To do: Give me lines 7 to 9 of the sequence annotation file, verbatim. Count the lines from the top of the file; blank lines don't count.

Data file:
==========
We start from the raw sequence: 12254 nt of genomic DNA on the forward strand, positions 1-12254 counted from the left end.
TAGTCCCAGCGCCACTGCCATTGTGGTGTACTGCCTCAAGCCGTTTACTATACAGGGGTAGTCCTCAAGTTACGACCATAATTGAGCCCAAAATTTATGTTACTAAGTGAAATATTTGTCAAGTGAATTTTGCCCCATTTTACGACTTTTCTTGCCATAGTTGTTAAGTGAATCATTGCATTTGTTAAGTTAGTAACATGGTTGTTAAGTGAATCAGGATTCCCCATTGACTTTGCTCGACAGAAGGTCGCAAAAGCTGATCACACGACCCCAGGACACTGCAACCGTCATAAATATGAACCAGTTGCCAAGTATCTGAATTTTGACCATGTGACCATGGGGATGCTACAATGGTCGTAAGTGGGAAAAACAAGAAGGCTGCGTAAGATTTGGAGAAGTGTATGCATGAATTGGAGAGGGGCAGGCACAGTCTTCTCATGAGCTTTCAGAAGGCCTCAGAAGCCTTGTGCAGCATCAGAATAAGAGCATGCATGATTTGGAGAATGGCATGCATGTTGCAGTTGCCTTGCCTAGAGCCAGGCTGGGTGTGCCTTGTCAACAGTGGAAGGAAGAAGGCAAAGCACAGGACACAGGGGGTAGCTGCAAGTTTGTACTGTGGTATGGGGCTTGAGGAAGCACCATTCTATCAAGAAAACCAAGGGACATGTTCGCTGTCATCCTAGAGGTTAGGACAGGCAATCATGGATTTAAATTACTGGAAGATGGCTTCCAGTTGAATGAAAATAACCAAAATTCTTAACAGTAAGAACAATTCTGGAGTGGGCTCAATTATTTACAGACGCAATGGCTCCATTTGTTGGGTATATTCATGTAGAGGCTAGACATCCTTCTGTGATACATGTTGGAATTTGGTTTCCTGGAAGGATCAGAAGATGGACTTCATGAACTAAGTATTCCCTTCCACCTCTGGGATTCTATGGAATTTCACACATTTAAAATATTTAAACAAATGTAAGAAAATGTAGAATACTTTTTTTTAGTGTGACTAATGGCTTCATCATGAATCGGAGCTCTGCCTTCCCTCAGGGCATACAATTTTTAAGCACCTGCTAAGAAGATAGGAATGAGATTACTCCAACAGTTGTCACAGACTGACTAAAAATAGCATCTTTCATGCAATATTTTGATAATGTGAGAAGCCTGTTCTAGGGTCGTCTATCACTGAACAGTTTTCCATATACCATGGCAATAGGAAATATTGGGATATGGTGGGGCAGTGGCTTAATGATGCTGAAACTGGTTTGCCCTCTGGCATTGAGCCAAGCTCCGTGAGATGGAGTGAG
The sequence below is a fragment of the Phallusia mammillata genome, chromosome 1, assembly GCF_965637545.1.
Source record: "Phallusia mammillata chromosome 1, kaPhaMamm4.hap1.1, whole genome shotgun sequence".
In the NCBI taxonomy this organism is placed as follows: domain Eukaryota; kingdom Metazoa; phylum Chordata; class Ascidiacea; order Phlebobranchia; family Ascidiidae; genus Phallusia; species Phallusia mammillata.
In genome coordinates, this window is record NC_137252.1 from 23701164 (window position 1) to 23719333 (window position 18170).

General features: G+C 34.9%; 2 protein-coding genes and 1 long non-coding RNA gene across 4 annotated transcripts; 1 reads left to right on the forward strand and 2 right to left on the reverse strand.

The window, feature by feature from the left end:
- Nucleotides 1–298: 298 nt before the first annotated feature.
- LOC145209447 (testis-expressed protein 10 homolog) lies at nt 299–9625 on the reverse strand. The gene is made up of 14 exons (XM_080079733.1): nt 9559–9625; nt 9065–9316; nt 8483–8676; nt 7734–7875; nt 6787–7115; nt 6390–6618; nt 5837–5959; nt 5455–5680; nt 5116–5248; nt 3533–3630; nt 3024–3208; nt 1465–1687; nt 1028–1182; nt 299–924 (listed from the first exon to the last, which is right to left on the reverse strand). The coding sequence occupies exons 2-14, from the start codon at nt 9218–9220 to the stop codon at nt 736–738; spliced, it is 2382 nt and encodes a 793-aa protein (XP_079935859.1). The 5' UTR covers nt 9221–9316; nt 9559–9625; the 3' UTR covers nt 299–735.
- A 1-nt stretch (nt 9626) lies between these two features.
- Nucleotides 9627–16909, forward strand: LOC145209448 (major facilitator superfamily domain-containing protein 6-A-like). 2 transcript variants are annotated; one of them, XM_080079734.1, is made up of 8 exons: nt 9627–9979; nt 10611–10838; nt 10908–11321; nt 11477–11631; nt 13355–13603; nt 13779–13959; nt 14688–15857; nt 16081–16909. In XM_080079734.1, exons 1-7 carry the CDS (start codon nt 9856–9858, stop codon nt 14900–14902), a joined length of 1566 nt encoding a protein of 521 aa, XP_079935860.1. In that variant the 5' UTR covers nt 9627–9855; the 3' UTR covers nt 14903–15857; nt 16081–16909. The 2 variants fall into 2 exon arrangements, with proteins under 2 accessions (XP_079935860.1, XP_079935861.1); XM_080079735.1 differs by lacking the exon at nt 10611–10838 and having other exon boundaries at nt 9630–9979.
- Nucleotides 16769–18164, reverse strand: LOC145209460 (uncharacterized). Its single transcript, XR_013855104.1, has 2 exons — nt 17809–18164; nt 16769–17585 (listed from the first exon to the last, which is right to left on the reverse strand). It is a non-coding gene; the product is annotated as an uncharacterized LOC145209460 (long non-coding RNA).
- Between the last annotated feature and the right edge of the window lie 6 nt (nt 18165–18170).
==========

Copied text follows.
General features: G+C 34.9%; 2 protein-coding genes and 1 long non-coding RNA gene across 4 annotated transcripts; 1 reads left to right on the forward strand and 2 right to left on the reverse strand.

The window, feature by feature from the left end:
- Nucleotides 1–298: 298 nt before the first annotated feature.